• SMP (Symmetric Multi-Processing)

    • Test suite that can validate the basic functionalities

  • A dual-OS system - Zephyr as the RTOS and Linux as the Rich OS - running in parallel using the Xen hypervisor, with supporting the following functions:

    • Booting dom0less Xen from U-Boot

    • SMP in Xen hypervisor and the OSes (both Linux and Zephyr) running in Xen domains

    • Test suite that can validate the basic functionalities in Linux

    • Classic sample applications in Zephyr

Some other features at component level include:

  • Device tree overlay to apply changes on the fly (provided by U-Boot)

  • Device pass through support for virtio-net, virtio-blk, virtio-rng, virtio-9p and virtio-rtc (provided by Xen to the Linux kernel)

  • PSCI service (provided by boot-wrapper-aarch64)

  • Boot from S-EL2 (provided by boot-wrapper-aarch64, U-Boot and Xen)

  • Boot-wrapper-aarch64 (as an alternative solution to Trusted-Firmware) and hypervisor (Xen) co-existence in S-EL2 at runtime

Documentation Overview

The documentation is structured as follows:

  • User Guide

    Provides the guide to setup environment, build and run the software stack on the target platform, run the provided test suite and validate supported functionalities. Also includes the guidance for how to use extra features, customize configurations, and reuse the components in this software stack.

  • Developer Manual

    Provides more advanced developer-focused details about this software stack, include its implementation, and dependencies, etc.

  • License

    Defines the license under which this software stack is provided.

  • Changelog & Release Notes

    Documents new features, bug fixes, known issues and limitations, and any other changes provided under each release.

Repository Structure

The Armv8-R AArch64 software stack is provided through the v8r64 repository 13, which is structured as follows:

  • meta-armv8r64-extras

    Yocto layer with the target platform (fvp-baser-aemv8r64 14) extensions for Armv8-R AArch64. This layer extends the meta-arm-bsp 15 layer in the meta-arm 16 repository. It aims to release the updated and new Yocto Project recipes and machine configurations for Armv8-R AArch64 that are not available in the existing meta-arm and meta-arm-bsp layers in the Yocto Project. This layer also provides image recipes that include all the components needed for a system image to boot, making it easier for the user. Components can be built individually or through an image recipe, which pulls all the components required in an image into one build process.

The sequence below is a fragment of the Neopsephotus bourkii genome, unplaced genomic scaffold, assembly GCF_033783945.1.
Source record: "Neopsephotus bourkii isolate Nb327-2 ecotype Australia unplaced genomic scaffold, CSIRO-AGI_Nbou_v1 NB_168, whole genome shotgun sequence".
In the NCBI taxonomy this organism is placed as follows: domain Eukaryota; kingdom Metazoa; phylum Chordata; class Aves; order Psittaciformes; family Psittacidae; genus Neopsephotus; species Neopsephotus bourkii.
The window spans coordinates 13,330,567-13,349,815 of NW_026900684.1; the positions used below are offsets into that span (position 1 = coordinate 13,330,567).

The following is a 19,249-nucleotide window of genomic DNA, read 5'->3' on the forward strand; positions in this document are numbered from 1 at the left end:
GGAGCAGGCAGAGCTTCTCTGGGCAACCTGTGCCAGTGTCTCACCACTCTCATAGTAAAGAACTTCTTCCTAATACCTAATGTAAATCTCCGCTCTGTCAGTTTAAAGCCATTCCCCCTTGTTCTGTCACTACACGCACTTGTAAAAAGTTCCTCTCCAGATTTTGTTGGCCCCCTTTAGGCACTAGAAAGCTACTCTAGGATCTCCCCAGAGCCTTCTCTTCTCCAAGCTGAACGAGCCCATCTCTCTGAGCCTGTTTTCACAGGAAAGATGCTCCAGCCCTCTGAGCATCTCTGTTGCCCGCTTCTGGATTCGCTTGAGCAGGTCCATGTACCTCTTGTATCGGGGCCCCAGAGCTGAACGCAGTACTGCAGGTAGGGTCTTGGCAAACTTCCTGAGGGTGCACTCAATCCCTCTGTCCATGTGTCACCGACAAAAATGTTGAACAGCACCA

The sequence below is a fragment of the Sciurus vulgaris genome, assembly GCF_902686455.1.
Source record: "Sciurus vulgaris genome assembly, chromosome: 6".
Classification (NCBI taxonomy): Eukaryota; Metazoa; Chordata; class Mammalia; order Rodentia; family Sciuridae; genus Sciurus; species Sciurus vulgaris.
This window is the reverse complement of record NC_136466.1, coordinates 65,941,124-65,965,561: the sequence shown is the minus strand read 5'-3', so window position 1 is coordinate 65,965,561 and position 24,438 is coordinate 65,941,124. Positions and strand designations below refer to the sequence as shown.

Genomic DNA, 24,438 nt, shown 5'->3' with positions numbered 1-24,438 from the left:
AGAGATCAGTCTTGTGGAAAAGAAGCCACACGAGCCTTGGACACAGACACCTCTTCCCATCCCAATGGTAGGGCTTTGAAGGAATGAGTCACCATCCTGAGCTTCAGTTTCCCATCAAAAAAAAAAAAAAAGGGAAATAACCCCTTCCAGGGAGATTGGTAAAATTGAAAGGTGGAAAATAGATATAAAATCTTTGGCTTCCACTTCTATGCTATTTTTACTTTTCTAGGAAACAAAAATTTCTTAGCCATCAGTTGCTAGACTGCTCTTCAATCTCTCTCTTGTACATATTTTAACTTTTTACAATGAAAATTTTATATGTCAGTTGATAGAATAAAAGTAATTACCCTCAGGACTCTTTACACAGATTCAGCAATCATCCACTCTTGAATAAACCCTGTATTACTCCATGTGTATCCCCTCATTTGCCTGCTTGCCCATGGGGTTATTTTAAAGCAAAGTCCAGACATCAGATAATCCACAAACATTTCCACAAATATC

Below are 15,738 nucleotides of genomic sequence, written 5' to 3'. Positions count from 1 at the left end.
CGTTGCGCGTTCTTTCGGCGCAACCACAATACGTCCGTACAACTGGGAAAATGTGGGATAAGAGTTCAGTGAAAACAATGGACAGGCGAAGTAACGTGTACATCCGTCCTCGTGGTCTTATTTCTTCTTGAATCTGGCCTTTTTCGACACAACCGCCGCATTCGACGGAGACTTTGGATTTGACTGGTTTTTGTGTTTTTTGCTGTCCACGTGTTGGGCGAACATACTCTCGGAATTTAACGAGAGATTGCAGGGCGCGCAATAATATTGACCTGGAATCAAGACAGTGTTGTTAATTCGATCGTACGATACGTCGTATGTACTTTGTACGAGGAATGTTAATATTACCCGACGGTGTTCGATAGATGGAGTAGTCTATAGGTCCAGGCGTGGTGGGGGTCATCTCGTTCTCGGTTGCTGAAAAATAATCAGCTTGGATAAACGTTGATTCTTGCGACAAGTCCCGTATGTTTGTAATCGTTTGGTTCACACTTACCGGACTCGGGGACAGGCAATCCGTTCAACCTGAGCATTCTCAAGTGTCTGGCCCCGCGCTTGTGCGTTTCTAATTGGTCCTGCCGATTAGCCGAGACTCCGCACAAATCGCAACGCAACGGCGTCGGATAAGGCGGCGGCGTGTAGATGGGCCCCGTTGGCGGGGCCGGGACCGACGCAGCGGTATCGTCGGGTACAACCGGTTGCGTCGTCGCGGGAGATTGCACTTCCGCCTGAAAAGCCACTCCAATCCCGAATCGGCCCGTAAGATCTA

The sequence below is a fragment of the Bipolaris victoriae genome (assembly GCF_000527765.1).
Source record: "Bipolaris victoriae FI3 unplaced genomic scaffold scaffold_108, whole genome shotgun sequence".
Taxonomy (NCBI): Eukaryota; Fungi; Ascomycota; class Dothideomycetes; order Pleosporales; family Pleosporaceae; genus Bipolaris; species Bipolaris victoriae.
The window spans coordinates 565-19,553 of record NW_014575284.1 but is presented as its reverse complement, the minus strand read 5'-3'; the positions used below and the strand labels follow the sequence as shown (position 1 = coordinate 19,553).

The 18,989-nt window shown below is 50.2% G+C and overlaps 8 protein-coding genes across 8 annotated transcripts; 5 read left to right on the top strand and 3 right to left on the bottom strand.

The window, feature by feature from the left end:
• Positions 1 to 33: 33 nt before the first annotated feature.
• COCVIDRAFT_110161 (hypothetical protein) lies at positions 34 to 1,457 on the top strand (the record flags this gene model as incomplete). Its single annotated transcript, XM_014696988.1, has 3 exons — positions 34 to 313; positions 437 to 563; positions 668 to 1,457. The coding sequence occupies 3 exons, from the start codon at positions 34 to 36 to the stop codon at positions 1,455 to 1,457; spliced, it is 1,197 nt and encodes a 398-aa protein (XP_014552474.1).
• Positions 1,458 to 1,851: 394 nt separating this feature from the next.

• documentation

    Directory which contains the documentation sources, defined in reStructuredText (.rst) format for rendering via Sphinx 17.

  • config

    Directory which contains configuration files for running tools on the v8r64 repository, such as files for running automated quality-assurance checks.

The Yocto layers which are provided by meta-armv8r64-extras are detailed with the layer structure and dependencies in Yocto Layers.

Repository License

The repository’s standard license is the MIT license (more details in License), under which most of the repository’s content is provided. Exceptions to this standard license relate to files that represent modifications to externally licensed works (for example, patch files). These files may therefore be included in the repository under alternative licenses in order to be compliant with the licensing requirements of the associated external works.

Contributions to the project should follow the same licensing arrangement.

Issue Reporting

To report issues with the repository such as potential bugs, security concerns, or feature requests, please submit an Issue 18 via GitLab 13, following the project’s Issue template.

Feedback and Support

To request support please contact Arm at Arm licensees may also contact with Arm via their partner managers.